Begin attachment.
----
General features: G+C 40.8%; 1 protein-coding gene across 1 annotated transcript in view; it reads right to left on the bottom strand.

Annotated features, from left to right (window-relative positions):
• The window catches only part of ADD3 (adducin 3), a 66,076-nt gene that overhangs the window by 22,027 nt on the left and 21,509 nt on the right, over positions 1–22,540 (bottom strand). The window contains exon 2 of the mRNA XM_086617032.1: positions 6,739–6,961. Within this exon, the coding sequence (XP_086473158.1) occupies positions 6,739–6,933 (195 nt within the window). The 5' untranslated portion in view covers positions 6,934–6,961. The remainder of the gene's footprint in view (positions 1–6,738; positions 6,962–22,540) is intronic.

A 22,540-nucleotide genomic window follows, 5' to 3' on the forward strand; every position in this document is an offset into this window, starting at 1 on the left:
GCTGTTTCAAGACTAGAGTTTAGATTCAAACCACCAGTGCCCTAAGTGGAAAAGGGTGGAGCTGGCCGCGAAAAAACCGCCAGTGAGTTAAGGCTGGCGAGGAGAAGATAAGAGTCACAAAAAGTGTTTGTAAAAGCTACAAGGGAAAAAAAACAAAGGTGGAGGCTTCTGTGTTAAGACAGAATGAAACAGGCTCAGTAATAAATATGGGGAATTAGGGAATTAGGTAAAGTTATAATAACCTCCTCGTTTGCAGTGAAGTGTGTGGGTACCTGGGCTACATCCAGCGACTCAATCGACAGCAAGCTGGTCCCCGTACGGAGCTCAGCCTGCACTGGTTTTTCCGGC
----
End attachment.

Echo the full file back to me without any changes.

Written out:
General features: G+C 40.8%; 1 protein-coding gene across 1 annotated transcript in view; it reads right to left on the bottom strand.

Annotated features, from left to right (window-relative positions):
• The window catches only part of ADD3 (adducin 3), a 66,076-nt gene that overhangs the window by 22,027 nt on the left and 21,509 nt on the right, over positions 1–22,540 (bottom strand). The window contains exon 2 of the mRNA XM_086617032.1: positions 6,739–6,961. Within this exon, the coding sequence (XP_086473158.1) occupies positions 6,739–6,933 (195 nt within the window). The 5' untranslated portion in view covers positions 6,934–6,961. The remainder of the gene's footprint in view (positions 1–6,738; positions 6,962–22,540) is intronic.

A 22,540-nucleotide genomic window follows, 5' to 3' on the forward strand; every position in this document is an offset into this window, starting at 1 on the left:
GCTGTTTCAAGACTAGAGTTTAGATTCAAACCACCAGTGCCCTAAGTGGAAAAGGGTGGAGCTGGCCGCGAAAAAACCGCCAGTGAGTTAAGGCTGGCGAGGAGAAGATAAGAGTCACAAAAAGTGTTTGTAAAAGCTACAAGGGAAAAAAAACAAAGGTGGAGGCTTCTGTGTTAAGACAGAATGAAACAGGCTCAGTAATAAATATGGGGAATTAGGGAATTAGGTAAAGTTATAATAACCTCCTCGTTTGCAGTGAAGTGTGTGGGTACCTGGGCTACATCCAGCGACTCAATCGACAGCAAGCTGGTCCCCGTACGGAGCTCAGCCTGCACTGGTTTTTCCGGC